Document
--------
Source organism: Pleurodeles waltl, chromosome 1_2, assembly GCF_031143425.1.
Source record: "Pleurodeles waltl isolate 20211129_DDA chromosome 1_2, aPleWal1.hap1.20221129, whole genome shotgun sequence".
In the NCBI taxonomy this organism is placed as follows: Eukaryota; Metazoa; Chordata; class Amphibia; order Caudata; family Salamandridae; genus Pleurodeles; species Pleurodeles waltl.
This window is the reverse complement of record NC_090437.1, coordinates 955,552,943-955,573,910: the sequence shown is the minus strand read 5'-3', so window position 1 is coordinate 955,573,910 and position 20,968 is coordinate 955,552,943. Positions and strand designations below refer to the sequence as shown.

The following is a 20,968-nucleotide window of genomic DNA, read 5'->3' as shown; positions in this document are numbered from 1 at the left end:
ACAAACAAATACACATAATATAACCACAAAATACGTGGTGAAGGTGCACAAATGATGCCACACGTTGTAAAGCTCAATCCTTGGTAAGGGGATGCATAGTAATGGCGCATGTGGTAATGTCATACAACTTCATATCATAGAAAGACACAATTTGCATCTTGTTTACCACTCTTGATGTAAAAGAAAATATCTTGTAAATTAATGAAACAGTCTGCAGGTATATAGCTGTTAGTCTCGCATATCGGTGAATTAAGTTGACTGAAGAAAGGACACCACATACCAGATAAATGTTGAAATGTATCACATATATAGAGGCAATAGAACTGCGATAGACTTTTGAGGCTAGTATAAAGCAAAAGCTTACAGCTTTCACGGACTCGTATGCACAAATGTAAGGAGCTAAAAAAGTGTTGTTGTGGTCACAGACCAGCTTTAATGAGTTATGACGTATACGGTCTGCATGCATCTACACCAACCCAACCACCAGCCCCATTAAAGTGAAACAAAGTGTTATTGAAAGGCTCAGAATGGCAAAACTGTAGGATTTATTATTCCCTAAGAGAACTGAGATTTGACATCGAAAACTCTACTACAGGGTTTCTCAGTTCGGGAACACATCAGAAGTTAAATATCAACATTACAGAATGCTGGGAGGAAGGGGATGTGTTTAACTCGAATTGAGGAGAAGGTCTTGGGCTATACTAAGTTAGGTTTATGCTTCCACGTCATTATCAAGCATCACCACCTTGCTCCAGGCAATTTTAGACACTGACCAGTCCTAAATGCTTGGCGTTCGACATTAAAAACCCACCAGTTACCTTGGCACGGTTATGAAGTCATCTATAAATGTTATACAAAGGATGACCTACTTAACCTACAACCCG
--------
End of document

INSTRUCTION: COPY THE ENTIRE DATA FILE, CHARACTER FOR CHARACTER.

Source organism: Pleurodeles waltl, chromosome 1_2, assembly GCF_031143425.1.
Source record: "Pleurodeles waltl isolate 20211129_DDA chromosome 1_2, aPleWal1.hap1.20221129, whole genome shotgun sequence".
In the NCBI taxonomy this organism is placed as follows: Eukaryota; Metazoa; Chordata; class Amphibia; order Caudata; family Salamandridae; genus Pleurodeles; species Pleurodeles waltl.
This window is the reverse complement of record NC_090437.1, coordinates 955,552,943-955,573,910: the sequence shown is the minus strand read 5'-3', so window position 1 is coordinate 955,573,910 and position 20,968 is coordinate 955,552,943. Positions and strand designations below refer to the sequence as shown.

The following is a 20,968-nucleotide window of genomic DNA, read 5'->3' as shown; positions in this document are numbered from 1 at the left end:
ACAAACAAATACACATAATATAACCACAAAATACGTGGTGAAGGTGCACAAATGATGCCACACGTTGTAAAGCTCAATCCTTGGTAAGGGGATGCATAGTAATGGCGCATGTGGTAATGTCATACAACTTCATATCATAGAAAGACACAATTTGCATCTTGTTTACCACTCTTGATGTAAAAGAAAATATCTTGTAAATTAATGAAACAGTCTGCAGGTATATAGCTGTTAGTCTCGCATATCGGTGAATTAAGTTGACTGAAGAAAGGACACCACATACCAGATAAATGTTGAAATGTATCACATATATAGAGGCAATAGAACTGCGATAGACTTTTGAGGCTAGTATAAAGCAAAAGCTTACAGCTTTCACGGACTCGTATGCACAAATGTAAGGAGCTAAAAAAGTGTTGTTGTGGTCACAGACCAGCTTTAATGAGTTATGACGTATACGGTCTGCATGCATCTACACCAACCCAACCACCAGCCCCATTAAAGTGAAACAAAGTGTTATTGAAAGGCTCAGAATGGCAAAACTGTAGGATTTATTATTCCCTAAGAGAACTGAGATTTGACATCGAAAACTCTACTACAGGGTTTCTCAGTTCGGGAACACATCAGAAGTTAAATATCAACATTACAGAATGCTGGGAGGAAGGGGATGTGTTTAACTCGAATTGAGGAGAAGGTCTTGGGCTATACTAAGTTAGGTTTATGCTTCCACGTCATTATCAAGCATCACCACCTTGCTCCAGGCAATTTTAGACACTGACCAGTCCTAAATGCTTGGCGTTCGACATTAAAAACCCACCAGTTACCTTGGCACGGTTATGAAGTCATCTATAAATGTTATACAAAGGATGACCTACTTAACCTACAACCCG